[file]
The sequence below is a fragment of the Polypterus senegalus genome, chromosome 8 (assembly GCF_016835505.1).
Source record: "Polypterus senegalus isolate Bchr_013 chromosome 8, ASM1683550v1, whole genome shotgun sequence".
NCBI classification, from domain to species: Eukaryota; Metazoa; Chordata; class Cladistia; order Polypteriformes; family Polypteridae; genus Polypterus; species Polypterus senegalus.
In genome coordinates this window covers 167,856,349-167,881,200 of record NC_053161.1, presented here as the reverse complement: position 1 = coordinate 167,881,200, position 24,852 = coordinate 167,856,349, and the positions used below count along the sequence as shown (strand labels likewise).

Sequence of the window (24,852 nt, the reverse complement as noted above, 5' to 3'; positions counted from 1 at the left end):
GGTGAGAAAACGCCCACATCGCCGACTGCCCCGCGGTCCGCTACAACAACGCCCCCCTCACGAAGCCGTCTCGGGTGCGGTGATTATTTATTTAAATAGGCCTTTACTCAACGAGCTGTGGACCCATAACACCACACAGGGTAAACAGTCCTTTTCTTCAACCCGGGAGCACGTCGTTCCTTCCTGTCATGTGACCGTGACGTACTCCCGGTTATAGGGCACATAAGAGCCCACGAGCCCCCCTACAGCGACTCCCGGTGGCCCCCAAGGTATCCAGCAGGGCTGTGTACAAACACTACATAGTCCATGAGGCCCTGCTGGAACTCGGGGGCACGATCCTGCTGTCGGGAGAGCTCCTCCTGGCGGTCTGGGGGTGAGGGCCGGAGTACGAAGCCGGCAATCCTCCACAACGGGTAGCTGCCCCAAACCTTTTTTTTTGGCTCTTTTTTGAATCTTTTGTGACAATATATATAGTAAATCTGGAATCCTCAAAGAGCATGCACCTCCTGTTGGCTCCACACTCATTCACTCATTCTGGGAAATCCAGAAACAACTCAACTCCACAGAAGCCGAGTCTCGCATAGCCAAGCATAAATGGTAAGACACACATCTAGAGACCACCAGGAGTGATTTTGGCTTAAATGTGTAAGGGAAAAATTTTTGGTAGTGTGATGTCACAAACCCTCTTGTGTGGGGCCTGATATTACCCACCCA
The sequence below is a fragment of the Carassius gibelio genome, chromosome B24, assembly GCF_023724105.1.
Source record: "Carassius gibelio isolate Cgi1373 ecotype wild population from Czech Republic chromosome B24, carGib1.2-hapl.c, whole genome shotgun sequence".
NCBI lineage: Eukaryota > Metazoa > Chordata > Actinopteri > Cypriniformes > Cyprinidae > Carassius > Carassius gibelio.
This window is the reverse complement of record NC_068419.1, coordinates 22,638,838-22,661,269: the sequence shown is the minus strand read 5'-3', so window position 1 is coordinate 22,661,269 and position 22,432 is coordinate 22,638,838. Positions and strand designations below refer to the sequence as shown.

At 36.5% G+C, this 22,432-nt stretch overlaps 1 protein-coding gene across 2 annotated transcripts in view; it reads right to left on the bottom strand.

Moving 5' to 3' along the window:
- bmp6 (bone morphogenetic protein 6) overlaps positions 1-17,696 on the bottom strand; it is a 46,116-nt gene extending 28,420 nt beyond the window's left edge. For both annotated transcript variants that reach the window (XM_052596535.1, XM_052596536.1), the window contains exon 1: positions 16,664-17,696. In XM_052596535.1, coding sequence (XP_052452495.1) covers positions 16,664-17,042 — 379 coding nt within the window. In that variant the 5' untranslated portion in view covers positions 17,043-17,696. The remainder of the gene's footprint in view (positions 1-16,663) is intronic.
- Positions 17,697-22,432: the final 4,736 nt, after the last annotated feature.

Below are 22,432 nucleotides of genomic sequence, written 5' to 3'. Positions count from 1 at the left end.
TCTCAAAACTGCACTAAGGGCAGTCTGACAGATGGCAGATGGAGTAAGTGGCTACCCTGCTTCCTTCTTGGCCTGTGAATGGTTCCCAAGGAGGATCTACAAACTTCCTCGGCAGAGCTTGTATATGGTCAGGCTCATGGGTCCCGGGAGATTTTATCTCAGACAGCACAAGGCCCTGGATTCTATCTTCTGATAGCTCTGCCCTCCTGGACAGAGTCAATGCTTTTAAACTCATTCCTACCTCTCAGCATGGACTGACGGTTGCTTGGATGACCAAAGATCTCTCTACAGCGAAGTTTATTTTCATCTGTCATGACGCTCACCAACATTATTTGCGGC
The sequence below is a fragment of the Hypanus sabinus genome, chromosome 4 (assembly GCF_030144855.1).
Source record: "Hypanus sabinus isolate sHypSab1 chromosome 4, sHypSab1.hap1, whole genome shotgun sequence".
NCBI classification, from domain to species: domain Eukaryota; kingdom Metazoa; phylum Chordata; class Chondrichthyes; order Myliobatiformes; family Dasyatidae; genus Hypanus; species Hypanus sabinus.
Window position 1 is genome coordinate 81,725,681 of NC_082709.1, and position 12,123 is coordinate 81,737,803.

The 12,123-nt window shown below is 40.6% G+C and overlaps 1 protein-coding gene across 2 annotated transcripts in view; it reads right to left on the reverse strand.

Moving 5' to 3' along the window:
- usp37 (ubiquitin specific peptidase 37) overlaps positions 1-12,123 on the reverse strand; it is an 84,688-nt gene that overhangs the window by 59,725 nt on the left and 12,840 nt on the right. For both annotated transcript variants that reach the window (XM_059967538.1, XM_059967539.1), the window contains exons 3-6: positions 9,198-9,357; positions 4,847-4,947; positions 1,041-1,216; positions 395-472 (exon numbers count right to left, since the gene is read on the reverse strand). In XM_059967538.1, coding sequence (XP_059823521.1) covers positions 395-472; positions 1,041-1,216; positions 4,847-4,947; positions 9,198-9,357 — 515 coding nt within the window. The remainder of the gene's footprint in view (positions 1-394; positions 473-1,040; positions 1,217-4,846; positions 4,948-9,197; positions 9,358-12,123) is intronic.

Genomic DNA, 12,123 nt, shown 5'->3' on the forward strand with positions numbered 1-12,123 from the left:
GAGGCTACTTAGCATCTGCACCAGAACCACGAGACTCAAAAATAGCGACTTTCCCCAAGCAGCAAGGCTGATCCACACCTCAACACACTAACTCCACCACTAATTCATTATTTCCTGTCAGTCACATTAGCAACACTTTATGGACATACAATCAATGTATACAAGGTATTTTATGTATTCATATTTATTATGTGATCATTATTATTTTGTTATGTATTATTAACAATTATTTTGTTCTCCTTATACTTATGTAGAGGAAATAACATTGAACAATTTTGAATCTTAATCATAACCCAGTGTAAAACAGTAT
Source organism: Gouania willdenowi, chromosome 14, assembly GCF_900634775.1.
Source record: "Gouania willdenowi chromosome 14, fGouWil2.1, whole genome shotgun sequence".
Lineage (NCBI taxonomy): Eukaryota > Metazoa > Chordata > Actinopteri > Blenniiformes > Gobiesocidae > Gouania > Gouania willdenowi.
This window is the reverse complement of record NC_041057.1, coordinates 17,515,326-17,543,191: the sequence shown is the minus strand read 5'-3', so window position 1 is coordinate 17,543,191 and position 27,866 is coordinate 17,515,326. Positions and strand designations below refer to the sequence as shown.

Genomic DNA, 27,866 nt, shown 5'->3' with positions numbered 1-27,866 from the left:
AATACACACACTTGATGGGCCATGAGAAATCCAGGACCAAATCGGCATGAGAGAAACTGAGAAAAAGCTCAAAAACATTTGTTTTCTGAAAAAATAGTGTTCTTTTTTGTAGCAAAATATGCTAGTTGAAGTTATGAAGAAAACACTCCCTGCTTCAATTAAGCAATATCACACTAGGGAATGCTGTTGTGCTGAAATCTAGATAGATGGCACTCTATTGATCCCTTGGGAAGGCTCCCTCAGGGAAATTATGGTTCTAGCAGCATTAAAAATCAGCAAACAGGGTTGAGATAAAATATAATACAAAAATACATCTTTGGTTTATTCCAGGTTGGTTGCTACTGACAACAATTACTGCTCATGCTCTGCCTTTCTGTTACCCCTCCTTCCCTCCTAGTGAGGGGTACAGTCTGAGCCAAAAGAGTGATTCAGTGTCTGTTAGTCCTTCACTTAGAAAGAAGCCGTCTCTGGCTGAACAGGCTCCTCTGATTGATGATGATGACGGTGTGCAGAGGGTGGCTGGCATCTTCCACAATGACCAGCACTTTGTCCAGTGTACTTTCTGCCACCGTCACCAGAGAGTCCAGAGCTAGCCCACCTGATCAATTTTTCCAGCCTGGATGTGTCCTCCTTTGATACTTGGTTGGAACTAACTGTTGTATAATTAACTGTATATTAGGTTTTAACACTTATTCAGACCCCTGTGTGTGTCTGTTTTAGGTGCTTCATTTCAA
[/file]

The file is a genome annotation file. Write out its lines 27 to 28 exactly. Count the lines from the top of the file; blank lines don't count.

Source record: "Gouania willdenowi chromosome 14, fGouWil2.1, whole genome shotgun sequence".
Lineage (NCBI taxonomy): Eukaryota > Metazoa > Chordata > Actinopteri > Blenniiformes > Gobiesocidae > Gouania > Gouania willdenowi.